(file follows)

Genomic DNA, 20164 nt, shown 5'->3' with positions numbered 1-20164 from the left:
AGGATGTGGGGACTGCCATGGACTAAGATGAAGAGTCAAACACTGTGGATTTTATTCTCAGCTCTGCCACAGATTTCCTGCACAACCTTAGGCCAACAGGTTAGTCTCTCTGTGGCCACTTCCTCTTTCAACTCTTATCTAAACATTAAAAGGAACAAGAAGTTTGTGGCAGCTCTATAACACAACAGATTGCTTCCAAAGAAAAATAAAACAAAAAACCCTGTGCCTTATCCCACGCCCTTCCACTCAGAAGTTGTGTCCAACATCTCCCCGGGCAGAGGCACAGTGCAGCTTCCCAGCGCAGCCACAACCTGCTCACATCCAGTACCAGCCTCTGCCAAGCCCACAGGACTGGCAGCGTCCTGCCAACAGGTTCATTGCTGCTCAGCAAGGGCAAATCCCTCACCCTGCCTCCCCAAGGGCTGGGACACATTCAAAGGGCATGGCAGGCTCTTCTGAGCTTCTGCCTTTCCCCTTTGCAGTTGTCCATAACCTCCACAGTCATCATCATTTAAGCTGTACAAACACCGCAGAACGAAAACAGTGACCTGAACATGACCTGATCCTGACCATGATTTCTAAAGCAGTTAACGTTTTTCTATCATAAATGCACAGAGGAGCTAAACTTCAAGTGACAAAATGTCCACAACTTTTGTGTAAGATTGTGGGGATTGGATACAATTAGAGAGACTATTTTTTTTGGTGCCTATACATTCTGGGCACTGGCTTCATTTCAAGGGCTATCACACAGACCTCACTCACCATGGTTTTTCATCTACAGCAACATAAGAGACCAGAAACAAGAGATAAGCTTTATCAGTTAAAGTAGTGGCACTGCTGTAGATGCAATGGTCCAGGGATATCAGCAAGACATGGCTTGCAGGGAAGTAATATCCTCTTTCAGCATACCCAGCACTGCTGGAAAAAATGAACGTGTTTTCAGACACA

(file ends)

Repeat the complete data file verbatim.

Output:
Genomic DNA, 20164 nt, shown 5'->3' with positions numbered 1-20164 from the left:
AGGATGTGGGGACTGCCATGGACTAAGATGAAGAGTCAAACACTGTGGATTTTATTCTCAGCTCTGCCACAGATTTCCTGCACAACCTTAGGCCAACAGGTTAGTCTCTCTGTGGCCACTTCCTCTTTCAACTCTTATCTAAACATTAAAAGGAACAAGAAGTTTGTGGCAGCTCTATAACACAACAGATTGCTTCCAAAGAAAAATAAAACAAAAAACCCTGTGCCTTATCCCACGCCCTTCCACTCAGAAGTTGTGTCCAACATCTCCCCGGGCAGAGGCACAGTGCAGCTTCCCAGCGCAGCCACAACCTGCTCACATCCAGTACCAGCCTCTGCCAAGCCCACAGGACTGGCAGCGTCCTGCCAACAGGTTCATTGCTGCTCAGCAAGGGCAAATCCCTCACCCTGCCTCCCCAAGGGCTGGGACACATTCAAAGGGCATGGCAGGCTCTTCTGAGCTTCTGCCTTTCCCCTTTGCAGTTGTCCATAACCTCCACAGTCATCATCATTTAAGCTGTACAAACACCGCAGAACGAAAACAGTGACCTGAACATGACCTGATCCTGACCATGATTTCTAAAGCAGTTAACGTTTTTCTATCATAAATGCACAGAGGAGCTAAACTTCAAGTGACAAAATGTCCACAACTTTTGTGTAAGATTGTGGGGATTGGATACAATTAGAGAGACTATTTTTTTTGGTGCCTATACATTCTGGGCACTGGCTTCATTTCAAGGGCTATCACACAGACCTCACTCACCATGGTTTTTCATCTACAGCAACATAAGAGACCAGAAACAAGAGATAAGCTTTATCAGTTAAAGTAGTGGCACTGCTGTAGATGCAATGGTCCAGGGATATCAGCAAGACATGGCTTGCAGGGAAGTAATATCCTCTTTCAGCATACCCAGCACTGCTGGAAAAAATGAACGTGTTTTCAGACACA